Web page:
You get a jury summons in the mail and, good citizen that you are, show up at the courthouse. You're subjected to hours of waiting, with nothing but Sandra Bullock movies to pass the time. Then someone's fate is quite literally placed in your hands. Sometimes you have to miss work for days — or even weeks.
At the end of it all, how does Florida show you its appreciation? By paying you a measly $15 to $30 a day.
Sure, serving on a jury is your civic duty. But Sen. Jose Javier Rodriguez thinks the state could try a little harder to show jurors their service is valued when they have to miss work to keep the wheels of justice turning. That's why the Miami Democrat is proposing to raise juror pay to match the state's minimum wage of $8.10 per hour. His bill, SB 1606, would mean a base rate of about $65 a day.
"I just think that it makes the state look cheap," Rodriguez, an attorney, says of the current pay. "People are working hard and people are doing their part of the civic duty in democracy, and I don't think they should come away with the feeling that the state is cheap."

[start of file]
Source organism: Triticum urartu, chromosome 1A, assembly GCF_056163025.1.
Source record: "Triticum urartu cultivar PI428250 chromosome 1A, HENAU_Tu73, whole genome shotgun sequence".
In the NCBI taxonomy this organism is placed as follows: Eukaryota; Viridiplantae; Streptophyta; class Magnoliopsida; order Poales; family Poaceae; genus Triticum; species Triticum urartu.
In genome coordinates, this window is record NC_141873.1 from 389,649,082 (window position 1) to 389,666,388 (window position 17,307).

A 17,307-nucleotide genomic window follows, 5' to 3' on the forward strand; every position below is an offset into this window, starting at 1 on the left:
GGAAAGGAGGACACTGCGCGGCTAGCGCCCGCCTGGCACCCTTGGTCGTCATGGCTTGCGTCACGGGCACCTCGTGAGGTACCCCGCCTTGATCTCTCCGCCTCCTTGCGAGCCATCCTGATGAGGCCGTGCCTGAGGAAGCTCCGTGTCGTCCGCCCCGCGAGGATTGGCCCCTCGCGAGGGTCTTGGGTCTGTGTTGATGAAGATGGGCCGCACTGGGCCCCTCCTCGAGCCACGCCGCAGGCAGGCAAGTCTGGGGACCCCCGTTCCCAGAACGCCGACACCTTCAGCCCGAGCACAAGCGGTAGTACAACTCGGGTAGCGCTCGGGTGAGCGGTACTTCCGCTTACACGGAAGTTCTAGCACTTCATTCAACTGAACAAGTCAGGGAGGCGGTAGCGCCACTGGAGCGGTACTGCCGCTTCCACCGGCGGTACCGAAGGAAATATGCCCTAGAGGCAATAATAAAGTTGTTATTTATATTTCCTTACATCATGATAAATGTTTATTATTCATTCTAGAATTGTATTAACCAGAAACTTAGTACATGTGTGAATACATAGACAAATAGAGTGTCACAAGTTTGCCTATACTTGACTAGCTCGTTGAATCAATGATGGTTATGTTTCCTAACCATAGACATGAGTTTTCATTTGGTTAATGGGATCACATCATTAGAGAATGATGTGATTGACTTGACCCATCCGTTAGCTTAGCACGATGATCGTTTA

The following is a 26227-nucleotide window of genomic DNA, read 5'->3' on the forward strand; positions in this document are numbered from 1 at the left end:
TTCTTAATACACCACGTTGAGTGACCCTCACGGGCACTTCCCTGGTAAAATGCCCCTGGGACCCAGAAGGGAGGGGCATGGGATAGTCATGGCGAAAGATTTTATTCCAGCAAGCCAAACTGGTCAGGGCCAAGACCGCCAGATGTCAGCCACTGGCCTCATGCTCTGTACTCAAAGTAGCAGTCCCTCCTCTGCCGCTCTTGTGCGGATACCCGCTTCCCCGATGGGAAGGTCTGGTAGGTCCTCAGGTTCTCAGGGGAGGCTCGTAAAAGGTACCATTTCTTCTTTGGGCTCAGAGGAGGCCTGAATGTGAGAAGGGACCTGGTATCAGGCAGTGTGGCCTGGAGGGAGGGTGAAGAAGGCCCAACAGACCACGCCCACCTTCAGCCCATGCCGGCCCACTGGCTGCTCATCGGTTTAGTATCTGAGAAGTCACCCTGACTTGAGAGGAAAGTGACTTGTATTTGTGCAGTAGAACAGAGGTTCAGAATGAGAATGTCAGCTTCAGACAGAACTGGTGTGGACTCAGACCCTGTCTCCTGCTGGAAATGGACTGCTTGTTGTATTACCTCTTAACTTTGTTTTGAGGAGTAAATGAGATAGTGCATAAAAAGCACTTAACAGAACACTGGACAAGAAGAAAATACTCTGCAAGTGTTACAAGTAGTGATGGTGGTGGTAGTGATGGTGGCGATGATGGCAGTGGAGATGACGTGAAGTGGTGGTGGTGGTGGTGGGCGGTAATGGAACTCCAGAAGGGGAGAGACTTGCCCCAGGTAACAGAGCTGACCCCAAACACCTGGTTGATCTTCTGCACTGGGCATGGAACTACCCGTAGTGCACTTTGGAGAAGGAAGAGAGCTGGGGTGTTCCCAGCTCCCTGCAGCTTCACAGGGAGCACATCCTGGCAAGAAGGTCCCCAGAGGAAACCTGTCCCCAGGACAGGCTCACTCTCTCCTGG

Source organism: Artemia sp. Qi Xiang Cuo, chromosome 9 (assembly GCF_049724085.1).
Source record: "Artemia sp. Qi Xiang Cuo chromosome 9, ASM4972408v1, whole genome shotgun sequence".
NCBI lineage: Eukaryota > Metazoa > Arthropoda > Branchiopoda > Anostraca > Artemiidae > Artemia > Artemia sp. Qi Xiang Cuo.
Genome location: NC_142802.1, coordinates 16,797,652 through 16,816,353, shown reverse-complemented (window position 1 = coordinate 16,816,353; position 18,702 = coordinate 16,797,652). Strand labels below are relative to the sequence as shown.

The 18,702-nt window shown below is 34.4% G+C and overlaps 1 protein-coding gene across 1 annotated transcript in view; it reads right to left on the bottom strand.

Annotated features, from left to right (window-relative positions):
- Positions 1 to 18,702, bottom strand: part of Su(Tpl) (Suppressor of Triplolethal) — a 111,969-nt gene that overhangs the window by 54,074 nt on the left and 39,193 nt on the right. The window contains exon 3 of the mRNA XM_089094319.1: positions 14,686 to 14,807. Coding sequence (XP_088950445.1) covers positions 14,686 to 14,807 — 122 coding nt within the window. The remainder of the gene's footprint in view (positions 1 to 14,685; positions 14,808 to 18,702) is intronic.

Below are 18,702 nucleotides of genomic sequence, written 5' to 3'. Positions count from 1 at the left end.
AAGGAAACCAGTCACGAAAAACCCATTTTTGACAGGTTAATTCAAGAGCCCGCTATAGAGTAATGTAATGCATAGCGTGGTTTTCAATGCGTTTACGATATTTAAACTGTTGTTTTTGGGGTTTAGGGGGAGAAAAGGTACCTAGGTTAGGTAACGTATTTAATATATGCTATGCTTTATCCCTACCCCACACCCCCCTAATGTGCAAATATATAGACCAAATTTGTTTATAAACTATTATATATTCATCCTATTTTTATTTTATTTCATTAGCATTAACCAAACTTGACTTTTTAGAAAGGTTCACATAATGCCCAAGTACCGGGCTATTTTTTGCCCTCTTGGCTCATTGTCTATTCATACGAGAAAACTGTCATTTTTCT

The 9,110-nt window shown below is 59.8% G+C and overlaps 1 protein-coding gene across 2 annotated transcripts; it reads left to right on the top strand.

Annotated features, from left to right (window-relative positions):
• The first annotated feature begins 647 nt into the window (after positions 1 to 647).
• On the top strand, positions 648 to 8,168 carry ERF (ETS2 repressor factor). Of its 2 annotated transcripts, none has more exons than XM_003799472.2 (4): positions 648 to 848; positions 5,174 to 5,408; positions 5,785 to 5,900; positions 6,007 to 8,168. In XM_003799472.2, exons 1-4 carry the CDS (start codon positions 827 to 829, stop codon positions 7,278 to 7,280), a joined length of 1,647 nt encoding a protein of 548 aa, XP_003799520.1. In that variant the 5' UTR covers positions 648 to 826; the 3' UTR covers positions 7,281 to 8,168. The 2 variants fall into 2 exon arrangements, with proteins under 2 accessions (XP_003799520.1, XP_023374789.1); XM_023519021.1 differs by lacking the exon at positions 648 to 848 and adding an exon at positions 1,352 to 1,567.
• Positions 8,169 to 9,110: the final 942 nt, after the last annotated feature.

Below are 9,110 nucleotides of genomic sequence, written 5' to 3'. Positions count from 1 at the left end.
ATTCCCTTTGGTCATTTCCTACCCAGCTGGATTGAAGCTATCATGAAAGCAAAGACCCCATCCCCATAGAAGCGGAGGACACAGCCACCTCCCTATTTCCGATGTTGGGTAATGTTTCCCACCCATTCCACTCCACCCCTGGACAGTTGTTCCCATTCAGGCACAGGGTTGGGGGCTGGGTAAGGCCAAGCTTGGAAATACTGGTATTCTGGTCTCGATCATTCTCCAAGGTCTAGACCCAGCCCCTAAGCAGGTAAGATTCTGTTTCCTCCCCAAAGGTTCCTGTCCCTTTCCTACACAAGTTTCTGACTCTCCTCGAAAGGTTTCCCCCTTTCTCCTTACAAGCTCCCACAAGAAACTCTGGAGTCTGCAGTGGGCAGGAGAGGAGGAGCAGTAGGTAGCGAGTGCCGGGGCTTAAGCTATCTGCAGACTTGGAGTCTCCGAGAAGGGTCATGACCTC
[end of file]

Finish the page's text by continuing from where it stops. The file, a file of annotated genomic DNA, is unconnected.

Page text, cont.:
Florida's juror compensation hasn't been changed since 1992, Rodriguez says, and it shows. Under current law, jurors are paid $15 for their first three days, but only if they're not already being paid by an employer. Beginning on day four, everyone receives $30 a day.
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Juror pay varies by state, but Florida is stingier than most. Among states that pay more are Arkansas, Indiana, and South Dakota, which give jurors $50 a day, while Nevada, New York, and West Virginia pay $40 a day. Federal jurors start at $40 a day.
Under Rodriguez's proposal, jurors would be paid $97 a day after ten days, and compensation would be adjusted in the future based on inflation. The money would come from the general revenue fund.
Florida isn't alone in its struggle to get jurors to show up. Absenteeism has been enough of a problem that some counties have threatened jail time for those who skip out. Rodriguez doesn't expect his bill to solve that issue. He says his goal really goes back to "the cheap thing."
"I think it's important to send a message to jurors who are performing a really important role in maintaining our democracy and performing their civic duty that it is important to our state that you're doing that for us," he says.